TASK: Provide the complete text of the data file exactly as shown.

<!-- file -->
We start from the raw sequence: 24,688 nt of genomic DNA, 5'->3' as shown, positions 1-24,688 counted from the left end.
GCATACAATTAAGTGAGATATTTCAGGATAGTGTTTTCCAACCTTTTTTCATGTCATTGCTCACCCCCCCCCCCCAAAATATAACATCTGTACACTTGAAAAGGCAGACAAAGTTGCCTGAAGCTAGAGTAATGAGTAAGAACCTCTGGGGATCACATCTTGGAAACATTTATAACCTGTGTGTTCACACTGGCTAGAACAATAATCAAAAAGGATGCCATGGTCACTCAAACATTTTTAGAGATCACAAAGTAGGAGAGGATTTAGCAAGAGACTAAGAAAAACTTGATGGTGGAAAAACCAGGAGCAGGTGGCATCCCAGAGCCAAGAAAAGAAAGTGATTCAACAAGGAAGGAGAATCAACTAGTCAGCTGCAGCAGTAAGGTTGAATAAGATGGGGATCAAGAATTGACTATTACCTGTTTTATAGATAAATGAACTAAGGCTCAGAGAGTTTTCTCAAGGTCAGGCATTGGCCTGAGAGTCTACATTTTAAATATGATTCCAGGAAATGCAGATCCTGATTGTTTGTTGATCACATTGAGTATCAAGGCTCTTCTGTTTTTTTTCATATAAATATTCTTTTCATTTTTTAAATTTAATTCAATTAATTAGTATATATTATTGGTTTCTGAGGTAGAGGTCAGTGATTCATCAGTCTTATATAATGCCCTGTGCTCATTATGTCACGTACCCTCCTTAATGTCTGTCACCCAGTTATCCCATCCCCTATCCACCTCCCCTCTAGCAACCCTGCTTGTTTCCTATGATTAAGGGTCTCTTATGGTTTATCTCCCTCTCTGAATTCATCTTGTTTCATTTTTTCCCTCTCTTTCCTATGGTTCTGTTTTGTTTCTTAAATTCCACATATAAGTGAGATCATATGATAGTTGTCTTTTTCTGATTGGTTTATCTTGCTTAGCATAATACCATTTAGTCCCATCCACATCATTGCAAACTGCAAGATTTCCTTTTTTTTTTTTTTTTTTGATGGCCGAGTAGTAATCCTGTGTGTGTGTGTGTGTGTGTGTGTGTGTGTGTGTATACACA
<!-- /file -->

We start from the raw sequence: 24,688 nt of genomic DNA, 5'->3' as shown, positions 1-24,688 counted from the left end.
GCATACAATTAAGTGAGATATTTCAGGATAGTGTTTTCCAACCTTTTTTCATGTCATTGCTCACCCCCCCCCCCCAAAATATAACATCTGTACACTTGAAAAGGCAGACAAAGTTGCCTGAAGCTAGAGTAATGAGTAAGAACCTCTGGGGATCACATCTTGGAAACATTTATAACCTGTGTGTTCACACTGGCTAGAACAATAATCAAAAAGGATGCCATGGTCACTCAAACATTTTTAGAGATCACAAAGTAGGAGAGGATTTAGCAAGAGACTAAGAAAAACTTGATGGTGGAAAAACCAGGAGCAGGTGGCATCCCAGAGCCAAGAAAAGAAAGTGATTCAACAAGGAAGGAGAATCAACTAGTCAGCTGCAGCAGTAAGGTTGAATAAGATGGGGATCAAGAATTGACTATTACCTGTTTTATAGATAAATGAACTAAGGCTCAGAGAGTTTTCTCAAGGTCAGGCATTGGCCTGAGAGTCTACATTTTAAATATGATTCCAGGAAATGCAGATCCTGATTGTTTGTTGATCACATTGAGTATCAAGGCTCTTCTGTTTTTTTTCATATAAATATTCTTTTCATTTTTTAAATTTAATTCAATTAATTAGTATATATTATTGGTTTCTGAGGTAGAGGTCAGTGATTCATCAGTCTTATATAATGCCCTGTGCTCATTATGTCACGTACCCTCCTTAATGTCTGTCACCCAGTTATCCCATCCCCTATCCACCTCCCCTCTAGCAACCCTGCTTGTTTCCTATGATTAAGGGTCTCTTATGGTTTATCTCCCTCTCTGAATTCATCTTGTTTCATTTTTTCCCTCTCTTTCCTATGGTTCTGTTTTGTTTCTTAAATTCCACATATAAGTGAGATCATATGATAGTTGTCTTTTTCTGATTGGTTTATCTTGCTTAGCATAATACCATTTAGTCCCATCCACATCATTGCAAACTGCAAGATTTCCTTTTTTTTTTTTTTTTTTGATGGCCGAGTAGTAATCCTGTGTGTGTGTGTGTGTGTGTGTGTGTGTGTGTGTATACACA